Saturday’s 248-lap/327-mile edition of “America’s Original Nighttime IndyCar Race” will be the first contested with sanctioning body INDYCAR’s new-for-2018 universal aero kit built by Dallara. The chassis reportedly produces 100 fewer pounds of downforce, making the cars more difficult to handle in a bid to prevent the flat-out pack racing that has become synonymous with TMS.

Last year’s race here morphed into a pack race won by Power. Kanaan, driving then as Dixon’s teammate at CGR, finished second under caution following a four-car crash in Turn 1 on Lap 244. Eight cars were eliminated via a crash on Lap 152 in Turn 3. That combination left only eight of 22 cars running at the checkered flag .

One year’s time and INDYCAR’s latest downforce formula did little to allay the popular Brazilian’s concerns for tonight.

Yeah, I mean, I have my own opinions,” said Kanaan, who has led 364 laps in his 19 starts in Cowtown. “I don’t want to debate on it because I’m going to create too much (controversy). Yes, we go from a pack race to a no-passing race. I think it’s going to be boring for the fans. I don’t think that’s what we want to show people here. Apparently that’s just my opinion. People that make the rules understand a lot more than the drivers, I guess.”

Kanaan, who won this event in 2004, added he believes degradation of Firestone’s softer compound tires will offer passing opportunities toward the end of fuel stints.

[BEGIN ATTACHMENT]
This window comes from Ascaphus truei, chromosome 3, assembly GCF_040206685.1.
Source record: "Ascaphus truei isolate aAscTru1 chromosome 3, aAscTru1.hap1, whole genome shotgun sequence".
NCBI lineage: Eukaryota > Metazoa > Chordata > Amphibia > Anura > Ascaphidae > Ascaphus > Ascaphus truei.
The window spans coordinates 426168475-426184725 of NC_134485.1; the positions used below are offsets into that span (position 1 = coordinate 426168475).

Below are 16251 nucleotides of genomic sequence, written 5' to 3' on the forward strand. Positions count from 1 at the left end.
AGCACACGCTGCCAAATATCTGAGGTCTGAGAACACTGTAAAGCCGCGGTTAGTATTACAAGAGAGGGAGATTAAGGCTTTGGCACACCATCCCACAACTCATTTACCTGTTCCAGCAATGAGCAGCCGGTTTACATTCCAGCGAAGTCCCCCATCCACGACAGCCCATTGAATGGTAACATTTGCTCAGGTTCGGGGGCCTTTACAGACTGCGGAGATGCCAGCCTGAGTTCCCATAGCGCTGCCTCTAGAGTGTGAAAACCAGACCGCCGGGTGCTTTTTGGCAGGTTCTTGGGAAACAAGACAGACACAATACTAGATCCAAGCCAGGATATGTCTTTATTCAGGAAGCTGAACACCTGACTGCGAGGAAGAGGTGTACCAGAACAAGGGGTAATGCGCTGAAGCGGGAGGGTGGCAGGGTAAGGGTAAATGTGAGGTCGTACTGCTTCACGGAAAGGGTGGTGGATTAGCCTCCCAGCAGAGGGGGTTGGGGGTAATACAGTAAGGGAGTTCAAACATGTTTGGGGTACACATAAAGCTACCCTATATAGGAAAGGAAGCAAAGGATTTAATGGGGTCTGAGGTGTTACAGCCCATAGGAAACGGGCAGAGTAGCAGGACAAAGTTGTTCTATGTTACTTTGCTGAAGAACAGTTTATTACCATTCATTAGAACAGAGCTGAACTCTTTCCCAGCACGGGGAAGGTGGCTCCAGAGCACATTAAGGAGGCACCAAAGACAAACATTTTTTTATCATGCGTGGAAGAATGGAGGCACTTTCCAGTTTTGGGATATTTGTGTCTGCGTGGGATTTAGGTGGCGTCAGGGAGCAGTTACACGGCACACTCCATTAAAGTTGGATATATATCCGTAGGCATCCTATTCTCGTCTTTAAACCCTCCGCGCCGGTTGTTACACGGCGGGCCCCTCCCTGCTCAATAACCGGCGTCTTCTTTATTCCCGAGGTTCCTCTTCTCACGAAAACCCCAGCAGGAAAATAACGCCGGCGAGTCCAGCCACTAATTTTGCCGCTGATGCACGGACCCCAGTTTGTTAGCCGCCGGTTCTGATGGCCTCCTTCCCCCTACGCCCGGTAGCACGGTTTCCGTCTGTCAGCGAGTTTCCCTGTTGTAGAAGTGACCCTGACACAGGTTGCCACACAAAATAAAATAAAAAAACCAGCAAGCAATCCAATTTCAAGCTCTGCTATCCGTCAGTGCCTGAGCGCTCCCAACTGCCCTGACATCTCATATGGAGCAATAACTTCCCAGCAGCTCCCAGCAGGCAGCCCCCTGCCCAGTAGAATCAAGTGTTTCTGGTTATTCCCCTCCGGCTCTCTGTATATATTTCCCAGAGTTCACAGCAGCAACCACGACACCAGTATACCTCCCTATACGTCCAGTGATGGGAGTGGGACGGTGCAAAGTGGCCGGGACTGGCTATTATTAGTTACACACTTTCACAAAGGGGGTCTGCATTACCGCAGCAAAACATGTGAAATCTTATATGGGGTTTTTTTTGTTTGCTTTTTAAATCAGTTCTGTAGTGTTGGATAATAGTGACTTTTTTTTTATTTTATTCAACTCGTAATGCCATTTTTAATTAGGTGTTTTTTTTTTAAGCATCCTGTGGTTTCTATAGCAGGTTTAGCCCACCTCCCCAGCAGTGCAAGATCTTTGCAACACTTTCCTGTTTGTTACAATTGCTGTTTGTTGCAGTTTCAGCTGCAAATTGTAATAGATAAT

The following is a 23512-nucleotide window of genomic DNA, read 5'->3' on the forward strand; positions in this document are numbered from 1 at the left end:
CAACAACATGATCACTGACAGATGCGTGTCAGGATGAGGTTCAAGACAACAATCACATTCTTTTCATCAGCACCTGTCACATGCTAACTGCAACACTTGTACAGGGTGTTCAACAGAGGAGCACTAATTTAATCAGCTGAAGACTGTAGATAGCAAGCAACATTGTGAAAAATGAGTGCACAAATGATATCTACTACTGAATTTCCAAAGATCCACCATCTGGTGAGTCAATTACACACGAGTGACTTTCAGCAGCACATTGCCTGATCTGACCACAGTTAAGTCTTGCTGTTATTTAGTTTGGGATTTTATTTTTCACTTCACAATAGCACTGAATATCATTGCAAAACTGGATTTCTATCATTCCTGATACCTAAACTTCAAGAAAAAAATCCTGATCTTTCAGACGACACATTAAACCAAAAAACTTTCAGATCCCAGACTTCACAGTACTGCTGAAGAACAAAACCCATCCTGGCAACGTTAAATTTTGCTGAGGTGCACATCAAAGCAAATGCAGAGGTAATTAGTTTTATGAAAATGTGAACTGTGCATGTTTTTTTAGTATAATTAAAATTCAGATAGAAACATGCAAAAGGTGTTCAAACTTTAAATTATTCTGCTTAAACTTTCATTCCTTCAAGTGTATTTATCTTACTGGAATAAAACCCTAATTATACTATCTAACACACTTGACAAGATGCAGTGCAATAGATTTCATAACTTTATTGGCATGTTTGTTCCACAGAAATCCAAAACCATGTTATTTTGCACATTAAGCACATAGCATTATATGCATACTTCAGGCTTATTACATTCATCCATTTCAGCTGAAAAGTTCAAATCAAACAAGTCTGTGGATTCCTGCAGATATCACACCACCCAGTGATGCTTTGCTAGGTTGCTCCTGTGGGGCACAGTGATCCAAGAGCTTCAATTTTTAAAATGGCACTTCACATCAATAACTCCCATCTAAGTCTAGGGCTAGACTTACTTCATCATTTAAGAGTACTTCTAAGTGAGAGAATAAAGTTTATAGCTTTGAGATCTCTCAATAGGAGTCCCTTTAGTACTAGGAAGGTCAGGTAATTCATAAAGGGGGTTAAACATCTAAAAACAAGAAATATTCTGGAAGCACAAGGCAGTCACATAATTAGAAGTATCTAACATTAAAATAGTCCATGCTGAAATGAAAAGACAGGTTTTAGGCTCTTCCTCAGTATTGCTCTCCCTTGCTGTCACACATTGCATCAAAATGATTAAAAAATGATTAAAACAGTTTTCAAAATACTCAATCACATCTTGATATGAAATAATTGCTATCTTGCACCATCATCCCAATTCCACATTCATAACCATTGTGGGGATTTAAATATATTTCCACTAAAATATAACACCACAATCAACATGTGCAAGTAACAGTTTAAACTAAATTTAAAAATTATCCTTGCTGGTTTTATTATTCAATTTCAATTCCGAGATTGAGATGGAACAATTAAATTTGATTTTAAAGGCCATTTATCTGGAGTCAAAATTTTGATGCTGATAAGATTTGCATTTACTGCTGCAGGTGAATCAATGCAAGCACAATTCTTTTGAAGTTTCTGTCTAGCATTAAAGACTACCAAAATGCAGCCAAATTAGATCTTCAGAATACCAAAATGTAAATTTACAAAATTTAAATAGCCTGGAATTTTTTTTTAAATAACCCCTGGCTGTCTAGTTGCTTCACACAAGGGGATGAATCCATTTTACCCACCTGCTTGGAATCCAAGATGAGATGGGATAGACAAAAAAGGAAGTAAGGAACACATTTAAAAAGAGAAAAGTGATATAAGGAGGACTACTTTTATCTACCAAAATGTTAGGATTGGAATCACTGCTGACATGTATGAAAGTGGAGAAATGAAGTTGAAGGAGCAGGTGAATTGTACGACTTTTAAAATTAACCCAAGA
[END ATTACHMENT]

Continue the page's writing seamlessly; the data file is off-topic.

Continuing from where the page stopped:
Yeah, I think so. But you guys (media and fans) are going to see us running around at 190 miles an hour. I don’t think that’s what we’re here for,” Kanaan said. “Yeah, for sure, tire deg. I know a lot of people are debating on this or that. Yeah, it’s OK for us to drive the cars because that’s what we want. I just think it’s too extreme right now.”

Kanaan also addressed the notion that pit stop strategy might be governed by tire life rather than fuel mileage.

“I think, first of all, we are going to have to check if the tires are going to survive what we’re putting them through, to be honest,” said Kanaan, echoing comments made by Newgarden after his pole-winning effort. “It’s not about the wear, it’s about blistering. That’s become dangerous. It’s not about who’s going to be able to drive. Once it’s blister, it’s gone. It’s not the tire’s fault. It’s a product of a combination of a lot of things that they need to happen together to put a tire to that extreme.